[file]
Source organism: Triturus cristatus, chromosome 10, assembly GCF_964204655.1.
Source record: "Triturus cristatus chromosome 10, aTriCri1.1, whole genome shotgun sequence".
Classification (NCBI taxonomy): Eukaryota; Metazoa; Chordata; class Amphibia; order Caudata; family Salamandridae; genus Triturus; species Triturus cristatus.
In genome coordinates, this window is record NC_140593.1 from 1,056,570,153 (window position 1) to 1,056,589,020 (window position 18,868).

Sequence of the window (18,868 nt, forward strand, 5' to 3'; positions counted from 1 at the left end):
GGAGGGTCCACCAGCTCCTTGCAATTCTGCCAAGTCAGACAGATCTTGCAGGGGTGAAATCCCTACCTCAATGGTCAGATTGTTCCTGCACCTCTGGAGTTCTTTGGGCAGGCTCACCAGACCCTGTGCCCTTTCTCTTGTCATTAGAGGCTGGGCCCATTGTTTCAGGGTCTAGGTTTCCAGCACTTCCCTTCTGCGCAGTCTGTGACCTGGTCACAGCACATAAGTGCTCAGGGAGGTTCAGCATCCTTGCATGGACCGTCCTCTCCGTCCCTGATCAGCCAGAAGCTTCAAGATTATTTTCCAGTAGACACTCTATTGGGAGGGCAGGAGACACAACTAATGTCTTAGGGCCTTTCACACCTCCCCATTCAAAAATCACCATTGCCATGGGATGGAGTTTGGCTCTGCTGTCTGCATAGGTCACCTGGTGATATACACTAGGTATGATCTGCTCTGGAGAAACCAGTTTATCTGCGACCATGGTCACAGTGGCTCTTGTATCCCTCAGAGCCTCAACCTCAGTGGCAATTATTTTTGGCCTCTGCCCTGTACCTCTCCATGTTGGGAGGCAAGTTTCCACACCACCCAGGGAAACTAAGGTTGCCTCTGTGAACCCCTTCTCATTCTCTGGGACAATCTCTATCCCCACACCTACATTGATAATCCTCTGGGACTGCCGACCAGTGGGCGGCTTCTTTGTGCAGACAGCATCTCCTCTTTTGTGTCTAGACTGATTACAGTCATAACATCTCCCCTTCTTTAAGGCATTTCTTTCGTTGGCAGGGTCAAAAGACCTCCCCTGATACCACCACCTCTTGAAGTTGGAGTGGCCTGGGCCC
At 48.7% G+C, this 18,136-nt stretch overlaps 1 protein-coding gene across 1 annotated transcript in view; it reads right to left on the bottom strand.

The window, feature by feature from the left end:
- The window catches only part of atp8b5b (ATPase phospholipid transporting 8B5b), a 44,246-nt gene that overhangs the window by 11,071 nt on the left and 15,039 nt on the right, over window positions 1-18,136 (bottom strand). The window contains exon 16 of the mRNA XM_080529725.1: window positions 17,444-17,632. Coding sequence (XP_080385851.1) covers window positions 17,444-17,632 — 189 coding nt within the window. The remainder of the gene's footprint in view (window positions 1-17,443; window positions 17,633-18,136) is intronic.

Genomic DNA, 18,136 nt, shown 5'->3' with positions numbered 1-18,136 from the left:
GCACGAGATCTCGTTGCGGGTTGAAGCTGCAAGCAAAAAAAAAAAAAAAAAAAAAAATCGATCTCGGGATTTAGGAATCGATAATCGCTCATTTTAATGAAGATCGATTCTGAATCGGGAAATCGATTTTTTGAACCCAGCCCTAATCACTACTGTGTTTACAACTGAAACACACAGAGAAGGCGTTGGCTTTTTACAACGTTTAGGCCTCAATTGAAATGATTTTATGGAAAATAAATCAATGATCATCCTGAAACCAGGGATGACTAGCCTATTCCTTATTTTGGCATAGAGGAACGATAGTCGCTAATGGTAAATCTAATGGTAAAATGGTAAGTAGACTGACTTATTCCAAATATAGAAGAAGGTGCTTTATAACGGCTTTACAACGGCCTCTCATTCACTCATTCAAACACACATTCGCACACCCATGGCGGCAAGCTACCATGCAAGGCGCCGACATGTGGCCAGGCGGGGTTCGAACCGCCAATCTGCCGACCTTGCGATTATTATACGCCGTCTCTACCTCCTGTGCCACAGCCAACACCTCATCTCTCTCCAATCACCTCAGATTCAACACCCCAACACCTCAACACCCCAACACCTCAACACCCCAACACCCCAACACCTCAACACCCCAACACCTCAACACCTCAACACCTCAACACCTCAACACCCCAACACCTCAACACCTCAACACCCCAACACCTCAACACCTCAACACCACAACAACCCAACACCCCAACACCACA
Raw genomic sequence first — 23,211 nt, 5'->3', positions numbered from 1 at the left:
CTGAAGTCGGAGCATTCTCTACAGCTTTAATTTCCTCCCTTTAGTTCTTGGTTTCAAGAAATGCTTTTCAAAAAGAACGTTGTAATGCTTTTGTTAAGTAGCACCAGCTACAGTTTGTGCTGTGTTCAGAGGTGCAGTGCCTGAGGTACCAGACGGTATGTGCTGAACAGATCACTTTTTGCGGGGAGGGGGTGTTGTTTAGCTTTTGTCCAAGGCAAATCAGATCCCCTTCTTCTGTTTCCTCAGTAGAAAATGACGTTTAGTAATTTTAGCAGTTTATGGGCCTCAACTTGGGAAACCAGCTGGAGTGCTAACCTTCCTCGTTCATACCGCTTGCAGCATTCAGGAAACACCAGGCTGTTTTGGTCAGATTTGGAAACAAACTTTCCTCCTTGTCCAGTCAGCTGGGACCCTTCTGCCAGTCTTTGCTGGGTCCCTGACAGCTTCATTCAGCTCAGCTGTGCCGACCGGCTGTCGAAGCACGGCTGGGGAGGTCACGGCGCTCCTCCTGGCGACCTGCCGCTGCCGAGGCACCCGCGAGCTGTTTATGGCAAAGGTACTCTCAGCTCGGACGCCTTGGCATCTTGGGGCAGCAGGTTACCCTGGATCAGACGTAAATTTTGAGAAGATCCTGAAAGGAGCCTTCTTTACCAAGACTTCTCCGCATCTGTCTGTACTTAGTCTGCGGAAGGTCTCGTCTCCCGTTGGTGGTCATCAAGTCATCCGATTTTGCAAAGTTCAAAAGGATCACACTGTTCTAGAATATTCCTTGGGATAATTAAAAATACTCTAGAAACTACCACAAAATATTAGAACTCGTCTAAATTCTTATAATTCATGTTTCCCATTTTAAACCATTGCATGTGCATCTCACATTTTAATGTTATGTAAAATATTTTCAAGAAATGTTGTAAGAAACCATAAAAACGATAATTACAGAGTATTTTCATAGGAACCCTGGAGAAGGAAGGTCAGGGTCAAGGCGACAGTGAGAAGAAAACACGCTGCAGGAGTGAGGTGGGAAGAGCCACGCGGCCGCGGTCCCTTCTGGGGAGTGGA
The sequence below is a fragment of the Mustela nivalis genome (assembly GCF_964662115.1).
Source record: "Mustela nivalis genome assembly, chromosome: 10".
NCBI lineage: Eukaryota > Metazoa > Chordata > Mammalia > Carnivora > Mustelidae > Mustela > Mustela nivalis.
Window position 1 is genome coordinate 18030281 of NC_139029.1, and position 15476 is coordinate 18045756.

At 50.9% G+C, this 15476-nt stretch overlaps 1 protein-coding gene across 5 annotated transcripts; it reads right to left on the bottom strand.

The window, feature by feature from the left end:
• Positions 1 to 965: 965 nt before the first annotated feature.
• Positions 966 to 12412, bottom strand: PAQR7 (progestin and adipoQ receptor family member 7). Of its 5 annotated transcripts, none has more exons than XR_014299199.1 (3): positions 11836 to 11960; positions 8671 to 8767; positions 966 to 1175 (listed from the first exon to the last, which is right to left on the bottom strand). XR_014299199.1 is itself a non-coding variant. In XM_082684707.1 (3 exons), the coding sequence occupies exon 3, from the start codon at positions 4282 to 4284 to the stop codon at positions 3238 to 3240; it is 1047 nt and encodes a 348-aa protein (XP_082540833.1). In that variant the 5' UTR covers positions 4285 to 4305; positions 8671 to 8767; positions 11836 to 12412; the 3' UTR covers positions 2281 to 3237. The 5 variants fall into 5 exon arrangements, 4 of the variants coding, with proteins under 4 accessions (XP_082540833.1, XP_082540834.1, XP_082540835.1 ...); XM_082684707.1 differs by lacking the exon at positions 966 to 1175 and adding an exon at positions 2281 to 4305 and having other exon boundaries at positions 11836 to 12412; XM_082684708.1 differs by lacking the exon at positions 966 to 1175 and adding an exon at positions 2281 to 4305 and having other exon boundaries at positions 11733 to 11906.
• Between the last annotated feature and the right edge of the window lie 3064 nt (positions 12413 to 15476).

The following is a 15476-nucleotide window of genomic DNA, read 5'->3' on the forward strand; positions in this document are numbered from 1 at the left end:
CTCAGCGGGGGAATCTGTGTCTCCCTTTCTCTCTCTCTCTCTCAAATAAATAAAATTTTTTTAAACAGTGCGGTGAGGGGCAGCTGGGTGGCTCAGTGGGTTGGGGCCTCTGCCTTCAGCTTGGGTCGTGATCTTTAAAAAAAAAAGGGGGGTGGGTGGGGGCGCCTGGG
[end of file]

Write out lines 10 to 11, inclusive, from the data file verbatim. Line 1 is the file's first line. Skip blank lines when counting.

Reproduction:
Genomic DNA, 18,136 nt, shown 5'->3' with positions numbered 1-18,136 from the left:
GCACGAGATCTCGTTGCGGGTTGAAGCTGCAAGCAAAAAAAAAAAAAAAAAAAAAAATCGATCTCGGGATTTAGGAATCGATAATCGCTCATTTTAATGAAGATCGATTCTGAATCGGGAAATCGATTTTTTGAACCCAGCCCTAATCACTACTGTGTTTACAACTGAAACACACAGAGAAGGCGTTGGCTTTTTACAACGTTTAGGCCTCAATTGAAATGATTTTATGGAAAATAAATCAATGATCATCCTGAAACCAGGGATGACTAGCCTATTCCTTATTTTGGCATAGAGGAACGATAGTCGCTAATGGTAAATCTAATGGTAAAATGGTAAGTAGACTGACTTATTCCAAATATAGAAGAAGGTGCTTTATAACGGCTTTACAACGGCCTCTCATTCACTCATTCAAACACACATTCGCACACCCATGGCGGCAAGCTACCATGCAAGGCGCCGACATGTGGCCAGGCGGGGTTCGAACCGCCAATCTGCCGACCTTGCGATTATTATACGCCGTCTCTACCTCCTGTGCCACAGCCAACACCTCATCTCTCTCCAATCACCTCAGATTCAACACCCCAACACCTCAACACCCCAACACCTCAACACCCCAACACCCCAACACCTCAACACCCCAACACCTCAACACCTCAACACCTCAACACCTCAACACCCCAACACCTCAACACCTCAACACCCCAACACCTCAACACCTCAACACCACAACAACCCAACACCCCAACACCACA